TPHS showcases art on campus

“Our Town” by the TPPlayers

A work of art is truly successful when the viewer can see a piece of themselves in it.  “Our Town,” a quintessential American play about love and loss, masters this mirror-like effect perfectly, describing a town so universal, so relatable, that any viewer could imagine their own town in its place. TP Players’ performance of this iconic play was no different – leading the audience to reflect on their own home and the people close to them. With its raw acting and touching message, “Our Town” is perhaps their most impactful production yet. 

“Our Town” is a play about the fictional town Grover’s Corners and the deeply connected lives of the people living in it. The story mostly follows the relationship between George Gibbs, played by  Jack Renda (10) and Emily Webb, played by Ryen Mortimer (11). As the story progressed, the audience watched as the two formed a budding friendship in their youth, to their wedding day, and eventually to Emily’s death in the final act. Though the first two acts are slow-paced, the wait is worth it when the story culminates in a heart-wrenching message as Emily reflects on her life and all she should have appreciated from beyond the grave.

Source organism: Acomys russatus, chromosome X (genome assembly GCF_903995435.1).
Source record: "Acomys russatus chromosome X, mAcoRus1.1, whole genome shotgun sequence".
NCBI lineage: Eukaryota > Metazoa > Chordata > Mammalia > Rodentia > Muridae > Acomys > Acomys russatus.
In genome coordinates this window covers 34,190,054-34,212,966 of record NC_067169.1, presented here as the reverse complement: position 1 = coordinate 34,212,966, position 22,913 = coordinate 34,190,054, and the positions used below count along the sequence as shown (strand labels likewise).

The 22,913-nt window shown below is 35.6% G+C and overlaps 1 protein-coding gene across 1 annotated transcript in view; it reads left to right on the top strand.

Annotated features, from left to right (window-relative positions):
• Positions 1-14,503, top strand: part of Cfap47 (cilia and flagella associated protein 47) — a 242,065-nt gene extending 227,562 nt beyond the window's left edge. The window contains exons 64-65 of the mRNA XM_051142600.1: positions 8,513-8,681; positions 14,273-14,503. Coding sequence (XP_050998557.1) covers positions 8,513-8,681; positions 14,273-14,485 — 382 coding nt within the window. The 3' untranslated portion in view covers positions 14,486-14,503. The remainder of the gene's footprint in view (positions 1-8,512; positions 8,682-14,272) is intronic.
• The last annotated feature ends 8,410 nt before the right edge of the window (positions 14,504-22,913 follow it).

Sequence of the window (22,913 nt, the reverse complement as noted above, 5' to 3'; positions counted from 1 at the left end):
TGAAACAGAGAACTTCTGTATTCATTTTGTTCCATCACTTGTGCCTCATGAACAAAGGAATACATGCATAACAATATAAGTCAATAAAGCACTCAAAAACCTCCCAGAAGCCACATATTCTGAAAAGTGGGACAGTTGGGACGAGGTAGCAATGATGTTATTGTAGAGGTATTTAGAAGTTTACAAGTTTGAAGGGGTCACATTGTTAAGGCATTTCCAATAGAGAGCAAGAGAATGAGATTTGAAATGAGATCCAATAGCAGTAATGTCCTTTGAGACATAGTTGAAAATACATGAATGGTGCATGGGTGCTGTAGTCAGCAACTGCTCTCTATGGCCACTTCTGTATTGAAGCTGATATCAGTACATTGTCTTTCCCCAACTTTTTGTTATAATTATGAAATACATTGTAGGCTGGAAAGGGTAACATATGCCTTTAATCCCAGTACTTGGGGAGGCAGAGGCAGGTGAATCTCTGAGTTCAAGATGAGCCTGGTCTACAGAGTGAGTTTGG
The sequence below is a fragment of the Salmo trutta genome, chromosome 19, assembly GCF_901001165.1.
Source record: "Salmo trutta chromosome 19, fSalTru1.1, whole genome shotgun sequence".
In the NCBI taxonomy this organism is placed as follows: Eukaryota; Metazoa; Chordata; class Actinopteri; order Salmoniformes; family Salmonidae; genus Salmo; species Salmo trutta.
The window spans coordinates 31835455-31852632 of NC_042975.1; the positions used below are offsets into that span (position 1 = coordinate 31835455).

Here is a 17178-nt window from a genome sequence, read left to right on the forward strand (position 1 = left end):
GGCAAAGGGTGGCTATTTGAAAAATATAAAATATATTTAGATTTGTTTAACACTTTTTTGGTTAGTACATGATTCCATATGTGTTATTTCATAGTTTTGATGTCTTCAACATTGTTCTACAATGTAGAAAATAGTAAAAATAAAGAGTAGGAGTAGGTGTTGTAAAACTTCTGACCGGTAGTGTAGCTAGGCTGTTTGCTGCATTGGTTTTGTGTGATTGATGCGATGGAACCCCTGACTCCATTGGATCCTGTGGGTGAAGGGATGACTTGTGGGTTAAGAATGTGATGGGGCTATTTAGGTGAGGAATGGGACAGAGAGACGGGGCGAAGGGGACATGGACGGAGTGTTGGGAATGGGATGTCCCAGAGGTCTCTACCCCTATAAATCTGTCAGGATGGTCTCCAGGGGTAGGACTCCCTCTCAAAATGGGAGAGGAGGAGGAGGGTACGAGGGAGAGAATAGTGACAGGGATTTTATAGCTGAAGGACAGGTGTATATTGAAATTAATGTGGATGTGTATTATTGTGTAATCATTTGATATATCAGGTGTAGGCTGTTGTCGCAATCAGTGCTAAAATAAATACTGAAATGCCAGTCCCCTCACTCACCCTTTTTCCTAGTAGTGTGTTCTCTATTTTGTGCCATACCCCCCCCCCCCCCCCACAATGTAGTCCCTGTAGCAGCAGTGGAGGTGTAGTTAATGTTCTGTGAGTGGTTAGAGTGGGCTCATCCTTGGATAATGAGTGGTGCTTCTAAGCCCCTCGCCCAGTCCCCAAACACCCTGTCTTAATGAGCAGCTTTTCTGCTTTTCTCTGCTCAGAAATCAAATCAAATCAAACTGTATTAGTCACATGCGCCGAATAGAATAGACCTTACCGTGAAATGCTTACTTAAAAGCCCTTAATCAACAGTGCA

On the surface, the play’s production appeared very minimal. The scenes were bare with few props– only a few tables and chairs sprawled across the stage– and there was also very little sound. The understated quality even carried over into costume design. Matt Lee (12), the costume designer, assembled a simple yet impactful wardrobe, with the outfits having a classic American feel. This bareness was oddly fitting for the play’s character-led plot; it allowed the audience to focus on the characters’ development and interconnecting relationships. “Our Town” is not flashy; it is unassuming and raw in its presentation. It is a play for theater lovers, for those who appreciate the mastery of simple storytelling without extra embellishments. 

The production’s minimalistic approach was complemented by the immense presence of the cast. Each actor perfectly fitted their respective role, truly embodying the people they played as their mannerisms and demeanors melted into those of their characters. Libby Bezdek (12) who played Mrs. Gibbs had an especially inspired performance; the audience was alive with laughter at her comedic lines and hushed at tender moments between her and her daughter Emily. 

“Our Town” is a play that exposes the human experience of failing to appreciate the world around you while you have the chance. As a sparse crowd watched characters who regretted not valuing the beauty before them, an eerie parallel hung in the air. Just like how Emily did not cherish her life, the appreciation for theater is dwindling. When this art form has such a capacity to make one feel so much-– to see a snippet of their life captured on stage, even if for a moment— it is a pity more do not appreciate it. Productions like “Our Town” from TP Players certainly accomplish this pivotal ability of theater. Even if it was for an intimate crowd, they created magic on stage with this performance.